"The recent appointment made by the Prime Minister for the Indigenous Advisory Council (IAC) demonstrates that our great country still struggles to acknowledge the fact that there are two distinct First Nations people, Aboriginal and Torres Strait Islanders.
Torres Strait Islanders have with the assumption that our priorities, and kastoms (customs) are the same. This is not the case.
The IAC is intended as a strategy to inform government policy, strengthen meaningful connection and readdress the social health determinants that impact our lives today, and into the future. Yet there is no representation for our people.
"This is the Federal government’s opportunity to reflect our needs and aspirations, as well as to prove they are committed to working with us to Close the Gap."
The Far North Queensland region has one of the highest Indigenous populations - at just under 15% - or just over 40,000 people – and is nationally significant as a location of Torres Strait Islander people.
When Prime Minister Malcolm Turnbull recently suspended the former Indigenous Advisory Council, Senator Pat Dodson, Labour’s Indigenous Affairs spokesperson said that “Aboriginal and Torres Strait Islander decision-making needs to be returned to communities and their entities. This path will give some credibility to the government’s mantra of doing things with us, not to us.”
Prime Minister Malcolm Turnbull also reflected this statement with “The new Council will play an important role by engaging at the heart of Government” …”collaborating with other Aboriginal and Torres Strait Islander leaders” And I couldn’t agree more. This is the Federal government’s opportunity to reflect our needs and aspirations, as well as to prove they are committed to working with us to Close the Gap.
The Australian Socio–Economic Indexes for Area (SEIFA) places Torres Strait and the Northern Peninsula Area in the High Percentile Index of Relative Socio-economic Disadvantage (IRSD) with third world status despite all the State and Commonwealth investments.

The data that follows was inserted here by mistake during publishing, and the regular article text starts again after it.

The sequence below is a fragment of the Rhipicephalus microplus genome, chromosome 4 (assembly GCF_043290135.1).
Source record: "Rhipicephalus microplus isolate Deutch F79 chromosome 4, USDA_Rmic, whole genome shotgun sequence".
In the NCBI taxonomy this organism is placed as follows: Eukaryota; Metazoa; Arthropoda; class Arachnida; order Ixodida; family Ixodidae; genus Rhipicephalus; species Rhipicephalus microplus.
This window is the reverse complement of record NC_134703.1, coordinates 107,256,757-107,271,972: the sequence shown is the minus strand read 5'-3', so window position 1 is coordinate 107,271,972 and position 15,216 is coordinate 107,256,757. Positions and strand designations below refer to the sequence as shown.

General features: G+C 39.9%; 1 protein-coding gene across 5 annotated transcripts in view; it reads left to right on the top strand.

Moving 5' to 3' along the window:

In the event that the Indigenous Advisory Council expands membership to include regional representation, we hope that a leader of high esteem is selected by the people, for the people - rather than hand-picked from Canberra.
If there’s insufficient time to engage with the region, then we ask our politicians to engage with the democratically elected leaders who represent the rights and interests of our people.
Even with 20 years of experience in the political arena, this is not a self-interested attempt to seek selection for membership. It is an attempt for our region to be best represented, and to ensure greater participation and better outcomes for our people.
"I don’t want a person who is merely political ‘window dressing’ for the region. I want someone who is switched on."
Our region needs someone who has risen from the grass-roots and has experience operating at the same caliber of their fellow Indigenous Advisory Council members. We require strategic representation from a leader with expertise across academic and community circles.
I don’t want a person who is merely political ‘window dressing’ for the region. I want someone who is switched on. Our voice needs to be heard at the highest levels of government. We need a dynamic leader that can fully participate, has the professional expertise to engage in complex policy discussions, and is unafraid to engage in difficult discussions.
The future of our region depends upon it."